7. Asking for a raise before meeting performance review goals.
“A particular employee hadn’t received a raise in about a year, and although we’d had a performance review detailing what he needed to do to be eligible for one—goals that he’d help set previously—he told me that he deserved a raise. My first reaction was that he didn’t quite yet, but after the meeting the conversation stuck in my head. My issue was that it is my job to determine who deserves a raise. One of my responsibilities is observing my team, evaluating their work, and acknowledging those who’ve performed well. I like to think I’m fairly good at it. The implication of my employee’s demand that he deserved a raise is that I was unaware of his performance—that I wasn’t doing my job. And while he certainly had no ill intentions—he just wanted more money—I found it off-putting. As such, I was less inclined to offer him higher pay. Eventually, he did get a raise, but only after we’d talked about it, and he had also reached the goals we’d set. My advice: avoid telling your manager what you deserve, and instead prove that you are deserving.” —Lauren McAdams, career advisor and hiring manager at Resume Companion
8. Making threats to quit.
“I remember an employee long ago who was interested in a salary raise and was very open about the fact that he was willing to leave the organization—right away!—if he wasn’t granted a pay increase. While [we were] interested in keeping him, the fact was that this employee’s skill set wasn’t particularly rare or otherwise ‘in demand,’ and as a result, his threats to leave the organization really didn’t hold much weight, and there really was no incentive for the organization to give him a higher salary. In this situation, I would recommend a softer approach. Instead of threatening to leave, an employee should make a reasoned, well-thought out case for a raise or promotion. However, if this is the route you choose to take, be very certain of the value of your professional skill set within your industry. It’s no use to threaten to leave an employer if what do for a living can be done by hundreds of other people.” —An employer at Pennsylvania College of Health Sciences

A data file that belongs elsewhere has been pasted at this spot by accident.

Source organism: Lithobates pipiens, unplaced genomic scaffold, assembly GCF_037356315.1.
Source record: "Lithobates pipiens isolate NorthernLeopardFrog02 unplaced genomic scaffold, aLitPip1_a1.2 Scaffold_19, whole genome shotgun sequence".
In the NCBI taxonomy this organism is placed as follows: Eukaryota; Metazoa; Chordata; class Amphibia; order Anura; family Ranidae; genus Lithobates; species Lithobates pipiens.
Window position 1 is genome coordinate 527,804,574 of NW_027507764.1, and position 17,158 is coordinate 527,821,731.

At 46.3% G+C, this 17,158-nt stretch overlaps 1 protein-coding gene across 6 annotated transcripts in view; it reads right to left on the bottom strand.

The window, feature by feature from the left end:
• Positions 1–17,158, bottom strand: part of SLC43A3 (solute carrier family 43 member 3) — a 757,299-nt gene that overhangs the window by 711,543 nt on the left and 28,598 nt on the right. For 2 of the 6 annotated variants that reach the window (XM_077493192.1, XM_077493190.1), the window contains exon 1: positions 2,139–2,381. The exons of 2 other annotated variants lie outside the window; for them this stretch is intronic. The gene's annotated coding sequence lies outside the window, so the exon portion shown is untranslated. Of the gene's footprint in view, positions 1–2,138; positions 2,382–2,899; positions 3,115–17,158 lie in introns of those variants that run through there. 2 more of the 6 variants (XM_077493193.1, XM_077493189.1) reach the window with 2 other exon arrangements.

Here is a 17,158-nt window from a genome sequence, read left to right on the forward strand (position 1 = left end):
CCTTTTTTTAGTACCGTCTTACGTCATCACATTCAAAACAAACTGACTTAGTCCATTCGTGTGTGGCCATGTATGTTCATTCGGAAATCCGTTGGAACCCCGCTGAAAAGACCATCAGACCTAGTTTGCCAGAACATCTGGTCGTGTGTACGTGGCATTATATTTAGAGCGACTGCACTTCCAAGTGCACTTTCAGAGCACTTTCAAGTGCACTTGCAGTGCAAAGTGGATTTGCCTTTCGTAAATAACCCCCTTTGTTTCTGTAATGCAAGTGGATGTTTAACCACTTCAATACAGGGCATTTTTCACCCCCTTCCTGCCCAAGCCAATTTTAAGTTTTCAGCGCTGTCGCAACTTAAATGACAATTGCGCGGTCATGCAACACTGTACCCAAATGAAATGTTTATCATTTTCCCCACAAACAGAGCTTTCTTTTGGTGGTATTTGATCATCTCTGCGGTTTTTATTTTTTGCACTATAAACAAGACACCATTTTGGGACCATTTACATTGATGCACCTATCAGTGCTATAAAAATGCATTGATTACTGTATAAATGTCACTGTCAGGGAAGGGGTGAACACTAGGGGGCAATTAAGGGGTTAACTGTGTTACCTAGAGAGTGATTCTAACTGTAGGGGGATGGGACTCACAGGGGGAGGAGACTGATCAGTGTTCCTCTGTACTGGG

9. Negotiating every. last. detail.
“I had a candidate who received a verbal offer but chose to negotiate his title and responsibilities before negotiating salary. In most employment offers, there are three main negotiating points: salary, title, and responsibilities. It’s tough to negotiate all three after the initial offer is made. This candidate first asked that his VP title be bumped to an SVP title—that was approved. Then the candidate asked that his future sales region also include the Florida area—and the company agreed, so that was included also. Lastly, the candidate decided that the salary and bonus needed to be increased. But by the time we were discussing salary, the firm already thought he was high maintenance and dropped the offer. This individual should have negotiated his compensation first.” —Peter Keseric, managing consultant with Korn Ferry
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1 Important Disclosures for Earnest.
To qualify, you must be a U.S. citizen or possess a 10-year (non-conditional) Permanent Resident Card, reside in a state Earnest lends in, and satisfy our minimum eligibility criteria. You may find more information on loan eligibility here: https://www.earnest.com/eligibility. Not all applicants will be approved for a loan, and not all applicants will qualify for the lowest rate. Approval and interest rate depend on the review of a complete application.
Earnest fixed rate loan rates range from 3.89% APR (with Auto Pay) to 6.97% APR (with Auto Pay). Variable rate loan rates range from 2.47% APR (with Auto Pay) to 6.30% APR (with Auto Pay). For variable rate loans, although the interest rate will vary after you are approved, the interest rate will never exceed 8.95% for loan terms 10 years or less. For loan terms of 10 years to 15 years, the interest rate will never exceed 9.95%. For loan terms over 15 years, the interest rate will never exceed 11.95% (the maximum rates for these loans). Earnest variable interest rate loans are based on a publicly available index, the one month London Interbank Offered Rate (LIBOR). Your rate will be calculated each month by adding a margin between 1.82% and 5.50% to the one month LIBOR. The rate will not increase more than once per month. Earnest rate ranges are current as of Month/Day/Year, and are subject to change based on market conditions and borrower eligibility.
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2 Important Disclosures for Laurel Road.
Laurel Road Disclosures
APR stands for “Annual Percentage Rate.” Rates listed include a 0.25% EFT discount, for automatic payments made from a checking or savings account. Interest rates as of 11/8/2018. Rates subject to change.